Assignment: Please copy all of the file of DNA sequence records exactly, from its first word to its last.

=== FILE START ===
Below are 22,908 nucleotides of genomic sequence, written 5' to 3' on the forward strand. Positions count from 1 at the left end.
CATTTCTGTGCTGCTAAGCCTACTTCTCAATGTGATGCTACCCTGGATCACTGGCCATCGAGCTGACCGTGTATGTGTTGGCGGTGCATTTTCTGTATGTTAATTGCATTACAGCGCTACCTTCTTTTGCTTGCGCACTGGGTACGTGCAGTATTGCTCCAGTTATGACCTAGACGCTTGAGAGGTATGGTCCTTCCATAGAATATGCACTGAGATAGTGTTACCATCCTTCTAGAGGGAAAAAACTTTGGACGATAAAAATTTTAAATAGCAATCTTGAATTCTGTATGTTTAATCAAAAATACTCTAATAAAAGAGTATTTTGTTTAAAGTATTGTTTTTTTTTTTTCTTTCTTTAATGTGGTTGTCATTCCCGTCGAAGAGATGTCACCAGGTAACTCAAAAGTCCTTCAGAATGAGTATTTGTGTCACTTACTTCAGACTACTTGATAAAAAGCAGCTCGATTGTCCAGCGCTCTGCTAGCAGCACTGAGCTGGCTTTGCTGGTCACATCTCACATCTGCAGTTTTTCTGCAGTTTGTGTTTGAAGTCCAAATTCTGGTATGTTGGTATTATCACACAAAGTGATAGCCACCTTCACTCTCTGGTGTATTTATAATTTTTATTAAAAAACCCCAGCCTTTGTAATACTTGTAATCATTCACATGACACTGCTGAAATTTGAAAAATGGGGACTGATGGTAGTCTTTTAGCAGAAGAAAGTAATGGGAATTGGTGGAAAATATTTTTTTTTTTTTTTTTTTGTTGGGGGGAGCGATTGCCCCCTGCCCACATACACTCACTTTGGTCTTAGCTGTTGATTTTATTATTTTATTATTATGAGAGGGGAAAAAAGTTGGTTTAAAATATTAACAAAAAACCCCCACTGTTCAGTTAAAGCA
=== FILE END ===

Below are 22,908 nucleotides of genomic sequence, written 5' to 3' on the forward strand. Positions count from 1 at the left end.
CATTTCTGTGCTGCTAAGCCTACTTCTCAATGTGATGCTACCCTGGATCACTGGCCATCGAGCTGACCGTGTATGTGTTGGCGGTGCATTTTCTGTATGTTAATTGCATTACAGCGCTACCTTCTTTTGCTTGCGCACTGGGTACGTGCAGTATTGCTCCAGTTATGACCTAGACGCTTGAGAGGTATGGTCCTTCCATAGAATATGCACTGAGATAGTGTTACCATCCTTCTAGAGGGAAAAAACTTTGGACGATAAAAATTTTAAATAGCAATCTTGAATTCTGTATGTTTAATCAAAAATACTCTAATAAAAGAGTATTTTGTTTAAAGTATTGTTTTTTTTTTTTCTTTCTTTAATGTGGTTGTCATTCCCGTCGAAGAGATGTCACCAGGTAACTCAAAAGTCCTTCAGAATGAGTATTTGTGTCACTTACTTCAGACTACTTGATAAAAAGCAGCTCGATTGTCCAGCGCTCTGCTAGCAGCACTGAGCTGGCTTTGCTGGTCACATCTCACATCTGCAGTTTTTCTGCAGTTTGTGTTTGAAGTCCAAATTCTGGTATGTTGGTATTATCACACAAAGTGATAGCCACCTTCACTCTCTGGTGTATTTATAATTTTTATTAAAAAACCCCAGCCTTTGTAATACTTGTAATCATTCACATGACACTGCTGAAATTTGAAAAATGGGGACTGATGGTAGTCTTTTAGCAGAAGAAAGTAATGGGAATTGGTGGAAAATATTTTTTTTTTTTTTTTTTTGTTGGGGGGAGCGATTGCCCCCTGCCCACATACACTCACTTTGGTCTTAGCTGTTGATTTTATTATTTTATTATTATGAGAGGGGAAAAAAGTTGGTTTAAAATATTAACAAAAAACCCCCACTGTTCAGTTAAAGCA